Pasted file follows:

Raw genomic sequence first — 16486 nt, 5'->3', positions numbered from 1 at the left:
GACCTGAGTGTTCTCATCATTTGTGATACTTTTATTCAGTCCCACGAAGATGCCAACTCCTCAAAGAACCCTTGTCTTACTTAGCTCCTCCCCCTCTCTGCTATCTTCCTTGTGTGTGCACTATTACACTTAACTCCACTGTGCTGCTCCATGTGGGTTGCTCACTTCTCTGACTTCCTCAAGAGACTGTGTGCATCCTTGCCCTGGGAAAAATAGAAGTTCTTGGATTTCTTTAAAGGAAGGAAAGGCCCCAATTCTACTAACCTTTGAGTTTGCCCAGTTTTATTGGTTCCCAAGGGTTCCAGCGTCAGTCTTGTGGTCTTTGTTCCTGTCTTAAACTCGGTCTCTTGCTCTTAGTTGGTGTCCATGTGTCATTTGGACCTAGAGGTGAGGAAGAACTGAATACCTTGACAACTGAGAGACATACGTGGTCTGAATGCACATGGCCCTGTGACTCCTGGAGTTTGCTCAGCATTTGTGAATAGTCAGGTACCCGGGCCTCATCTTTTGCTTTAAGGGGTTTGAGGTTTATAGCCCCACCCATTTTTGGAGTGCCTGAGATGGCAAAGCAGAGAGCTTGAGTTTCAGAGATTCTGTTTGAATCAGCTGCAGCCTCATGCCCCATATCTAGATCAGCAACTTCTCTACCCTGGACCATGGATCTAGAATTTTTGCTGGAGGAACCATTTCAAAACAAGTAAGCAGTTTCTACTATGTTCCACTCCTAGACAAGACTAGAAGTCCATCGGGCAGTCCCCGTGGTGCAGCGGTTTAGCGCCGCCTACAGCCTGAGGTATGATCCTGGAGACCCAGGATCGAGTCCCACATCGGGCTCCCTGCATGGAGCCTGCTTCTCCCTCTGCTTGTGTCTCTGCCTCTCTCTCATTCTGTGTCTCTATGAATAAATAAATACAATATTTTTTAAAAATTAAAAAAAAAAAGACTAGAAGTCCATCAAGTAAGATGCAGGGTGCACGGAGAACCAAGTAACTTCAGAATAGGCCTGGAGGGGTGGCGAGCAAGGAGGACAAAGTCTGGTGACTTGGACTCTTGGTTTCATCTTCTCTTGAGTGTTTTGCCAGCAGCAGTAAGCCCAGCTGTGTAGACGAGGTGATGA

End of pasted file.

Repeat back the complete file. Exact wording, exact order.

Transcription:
Raw genomic sequence first — 16486 nt, 5'->3', positions numbered from 1 at the left:
GACCTGAGTGTTCTCATCATTTGTGATACTTTTATTCAGTCCCACGAAGATGCCAACTCCTCAAAGAACCCTTGTCTTACTTAGCTCCTCCCCCTCTCTGCTATCTTCCTTGTGTGTGCACTATTACACTTAACTCCACTGTGCTGCTCCATGTGGGTTGCTCACTTCTCTGACTTCCTCAAGAGACTGTGTGCATCCTTGCCCTGGGAAAAATAGAAGTTCTTGGATTTCTTTAAAGGAAGGAAAGGCCCCAATTCTACTAACCTTTGAGTTTGCCCAGTTTTATTGGTTCCCAAGGGTTCCAGCGTCAGTCTTGTGGTCTTTGTTCCTGTCTTAAACTCGGTCTCTTGCTCTTAGTTGGTGTCCATGTGTCATTTGGACCTAGAGGTGAGGAAGAACTGAATACCTTGACAACTGAGAGACATACGTGGTCTGAATGCACATGGCCCTGTGACTCCTGGAGTTTGCTCAGCATTTGTGAATAGTCAGGTACCCGGGCCTCATCTTTTGCTTTAAGGGGTTTGAGGTTTATAGCCCCACCCATTTTTGGAGTGCCTGAGATGGCAAAGCAGAGAGCTTGAGTTTCAGAGATTCTGTTTGAATCAGCTGCAGCCTCATGCCCCATATCTAGATCAGCAACTTCTCTACCCTGGACCATGGATCTAGAATTTTTGCTGGAGGAACCATTTCAAAACAAGTAAGCAGTTTCTACTATGTTCCACTCCTAGACAAGACTAGAAGTCCATCGGGCAGTCCCCGTGGTGCAGCGGTTTAGCGCCGCCTACAGCCTGAGGTATGATCCTGGAGACCCAGGATCGAGTCCCACATCGGGCTCCCTGCATGGAGCCTGCTTCTCCCTCTGCTTGTGTCTCTGCCTCTCTCTCATTCTGTGTCTCTATGAATAAATAAATACAATATTTTTTAAAAATTAAAAAAAAAAAGACTAGAAGTCCATCAAGTAAGATGCAGGGTGCACGGAGAACCAAGTAACTTCAGAATAGGCCTGGAGGGGTGGCGAGCAAGGAGGACAAAGTCTGGTGACTTGGACTCTTGGTTTCATCTTCTCTTGAGTGTTTTGCCAGCAGCAGTAAGCCCAGCTGTGTAGACGAGGTGATGA